Missing the Point on Atheism and Mass Murder

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Pat Buchanan

Pat Buchanan (Photo credit: Wikipedia)

Former Arkansas Governor, Mike Huckabee, speak...

Former Arkansas Governor, Mike Huckabee, speaking to a gathering at the Commonwealth Club in San Francisco. (Photo credit: Wikipedia)

Atheists have reacted with outrage to Mike Huckabee‘s statements (http://www.facebook.com/photo.php?v=10151207029493634) as well as Pat Buchanan‘s column (http://buchanan.org/blog/the-dead-soul-of-adam-lanza-5428) on the role that atheism might play in such tragedies as the school murders in Connecticut. Some comments I have read suggest that atheists believe that Mr. Huckabee and Mr. Buchanan are attacking them personally or saying that atheism directly led to the school shooting. A more careful reading of Huckabee and Buchanan, however, reveals that their claims are more nuanced. The point they make, and I think they are right, is that a godless society is more likely to put the primary focus on the self and its desires. Now I am aware of James Q. Wilson‘s work on sociobiology and altruism, but more people are likely to have heard of Richard Dawkins’ The Selfish Gene. Most “lay atheists,” even highly educated or intelligent atheists, may not be aware of either work, but one motive for atheism among some (though not all) atheists is the desire to be free of divine judgment in order to fulfill the desires of the self. Kant was a theist of sorts, at least most of his life, and the remains of Lutheran divine command theory kept his principle of autonomy from degenerating into subjectivism–the identical moral law, Kant believed, was given to each individual by that individual self. With the remains of Christianity removed from autonomy, autonomy becomes the right to do whatever the self desires. Now that often comes with the caveat that one can do what one desires “as long as it doesn’t harm anyone else,” but without a divine judgment it is only internal conscience developed by habituation that prevents evil personal desires from being expressed. Ted Bundy made it clear to one of his victims that without a God to judge him, he believed that he should fulfill his personal desires to murder his victims and sexually violate their dead bodies. Without a sense that one’s actions can have consequences beyond this life, including negative consequences, it is easier for disturbed people such as Adam Lanza to act on their evil desires. Now he may have acted anyway–we cannot know for sure–but the point is that with one less barrier to fulfilling personal desires, it is easier for an evil or severely disturbed person to “go over the top” and act on his twisted desires. This does not imply that all mass murderers are atheists, nor does it deny that many atheists have moral lives that put some Christians to shame. In a way, the atheist who seeks only fulfillment of the self is acting more consistently than the one who affirms a larger social responsibility to the group. I am aware that evolution recognizes the nature of humans as social beings, and that a lack of all concern for others would prevent human genes from being carried on to the next generation. Yet there is no transcendent meaning to life in atheism, and as Bertrand Russell recognized, all human achievements would be lost in the final ruin of the universe. In such a meaningless world, hedonism may seem like the best option, as with Russell, but with less stable people egoism may be the course they take. Thus the point made is a general one: a society that eliminates any deity is more likely to produce more people like Mr. Lanza that one that accepts ethical monotheism.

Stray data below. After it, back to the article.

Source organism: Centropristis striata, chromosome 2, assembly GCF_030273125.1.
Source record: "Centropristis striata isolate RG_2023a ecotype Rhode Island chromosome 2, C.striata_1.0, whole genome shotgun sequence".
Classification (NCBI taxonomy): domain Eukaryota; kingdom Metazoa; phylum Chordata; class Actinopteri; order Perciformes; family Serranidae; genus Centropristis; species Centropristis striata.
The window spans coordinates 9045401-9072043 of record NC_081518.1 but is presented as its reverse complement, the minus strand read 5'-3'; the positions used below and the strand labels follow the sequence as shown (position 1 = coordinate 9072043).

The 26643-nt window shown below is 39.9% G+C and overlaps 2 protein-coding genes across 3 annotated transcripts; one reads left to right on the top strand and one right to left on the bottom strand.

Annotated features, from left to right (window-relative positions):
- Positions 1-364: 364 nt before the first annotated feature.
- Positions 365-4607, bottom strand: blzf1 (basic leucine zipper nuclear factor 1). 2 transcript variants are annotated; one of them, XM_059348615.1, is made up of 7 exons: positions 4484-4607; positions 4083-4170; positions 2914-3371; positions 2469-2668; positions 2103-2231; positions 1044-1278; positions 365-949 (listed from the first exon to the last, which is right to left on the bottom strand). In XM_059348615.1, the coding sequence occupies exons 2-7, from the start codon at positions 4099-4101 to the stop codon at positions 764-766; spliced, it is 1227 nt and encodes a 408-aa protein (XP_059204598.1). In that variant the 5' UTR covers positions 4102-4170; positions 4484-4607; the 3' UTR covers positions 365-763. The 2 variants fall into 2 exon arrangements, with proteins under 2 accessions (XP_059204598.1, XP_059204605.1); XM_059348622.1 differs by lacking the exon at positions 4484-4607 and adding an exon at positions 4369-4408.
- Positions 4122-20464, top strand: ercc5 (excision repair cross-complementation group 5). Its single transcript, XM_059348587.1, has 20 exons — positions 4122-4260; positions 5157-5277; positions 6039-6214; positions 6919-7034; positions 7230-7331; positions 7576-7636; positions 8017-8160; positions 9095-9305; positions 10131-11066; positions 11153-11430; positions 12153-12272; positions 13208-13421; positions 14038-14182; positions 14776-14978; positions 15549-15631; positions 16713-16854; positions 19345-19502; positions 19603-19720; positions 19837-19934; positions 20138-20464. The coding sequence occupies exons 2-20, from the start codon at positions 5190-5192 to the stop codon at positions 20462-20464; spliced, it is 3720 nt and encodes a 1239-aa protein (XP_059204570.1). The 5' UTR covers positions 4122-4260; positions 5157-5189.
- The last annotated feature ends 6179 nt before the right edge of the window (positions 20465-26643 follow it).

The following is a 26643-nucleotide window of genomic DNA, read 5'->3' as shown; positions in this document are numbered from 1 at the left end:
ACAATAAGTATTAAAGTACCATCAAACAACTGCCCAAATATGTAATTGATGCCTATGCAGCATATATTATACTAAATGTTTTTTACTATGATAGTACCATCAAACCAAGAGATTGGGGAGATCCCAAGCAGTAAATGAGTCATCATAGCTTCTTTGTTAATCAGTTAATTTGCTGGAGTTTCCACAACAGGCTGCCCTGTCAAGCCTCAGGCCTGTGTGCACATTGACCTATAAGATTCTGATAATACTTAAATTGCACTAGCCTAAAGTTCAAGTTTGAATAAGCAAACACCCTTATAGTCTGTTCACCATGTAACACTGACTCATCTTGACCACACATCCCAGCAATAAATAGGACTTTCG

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Two A.M. Doubts about God

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English: This is the portrait of Mother Teresa